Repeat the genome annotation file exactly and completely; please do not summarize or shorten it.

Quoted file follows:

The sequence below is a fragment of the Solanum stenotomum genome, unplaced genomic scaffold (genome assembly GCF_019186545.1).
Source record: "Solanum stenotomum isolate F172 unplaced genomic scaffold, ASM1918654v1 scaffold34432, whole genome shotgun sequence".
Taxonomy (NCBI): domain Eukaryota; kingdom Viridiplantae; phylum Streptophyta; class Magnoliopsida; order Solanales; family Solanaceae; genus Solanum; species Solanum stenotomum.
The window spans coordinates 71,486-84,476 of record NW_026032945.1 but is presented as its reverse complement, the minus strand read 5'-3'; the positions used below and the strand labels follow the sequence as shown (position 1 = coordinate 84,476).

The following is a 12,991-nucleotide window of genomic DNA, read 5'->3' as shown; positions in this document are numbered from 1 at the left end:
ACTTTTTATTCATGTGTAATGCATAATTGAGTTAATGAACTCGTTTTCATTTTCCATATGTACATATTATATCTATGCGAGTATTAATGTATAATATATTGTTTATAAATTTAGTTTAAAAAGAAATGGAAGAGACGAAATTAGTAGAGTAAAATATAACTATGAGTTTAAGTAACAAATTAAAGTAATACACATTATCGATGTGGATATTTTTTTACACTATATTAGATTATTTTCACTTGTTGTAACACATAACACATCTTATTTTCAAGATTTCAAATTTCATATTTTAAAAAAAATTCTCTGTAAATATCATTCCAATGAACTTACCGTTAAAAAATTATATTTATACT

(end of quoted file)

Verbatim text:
The sequence below is a fragment of the Solanum stenotomum genome, unplaced genomic scaffold (genome assembly GCF_019186545.1).
Source record: "Solanum stenotomum isolate F172 unplaced genomic scaffold, ASM1918654v1 scaffold34432, whole genome shotgun sequence".
Taxonomy (NCBI): domain Eukaryota; kingdom Viridiplantae; phylum Streptophyta; class Magnoliopsida; order Solanales; family Solanaceae; genus Solanum; species Solanum stenotomum.
The window spans coordinates 71,486-84,476 of record NW_026032945.1 but is presented as its reverse complement, the minus strand read 5'-3'; the positions used below and the strand labels follow the sequence as shown (position 1 = coordinate 84,476).

The following is a 12,991-nucleotide window of genomic DNA, read 5'->3' as shown; positions in this document are numbered from 1 at the left end:
ACTTTTTATTCATGTGTAATGCATAATTGAGTTAATGAACTCGTTTTCATTTTCCATATGTACATATTATATCTATGCGAGTATTAATGTATAATATATTGTTTATAAATTTAGTTTAAAAAGAAATGGAAGAGACGAAATTAGTAGAGTAAAATATAACTATGAGTTTAAGTAACAAATTAAAGTAATACACATTATCGATGTGGATATTTTTTTACACTATATTAGATTATTTTCACTTGTTGTAACACATAACACATCTTATTTTCAAGATTTCAAATTTCATATTTTAAAAAAAATTCTCTGTAAATATCATTCCAATGAACTTACCGTTAAAAAATTATATTTATACT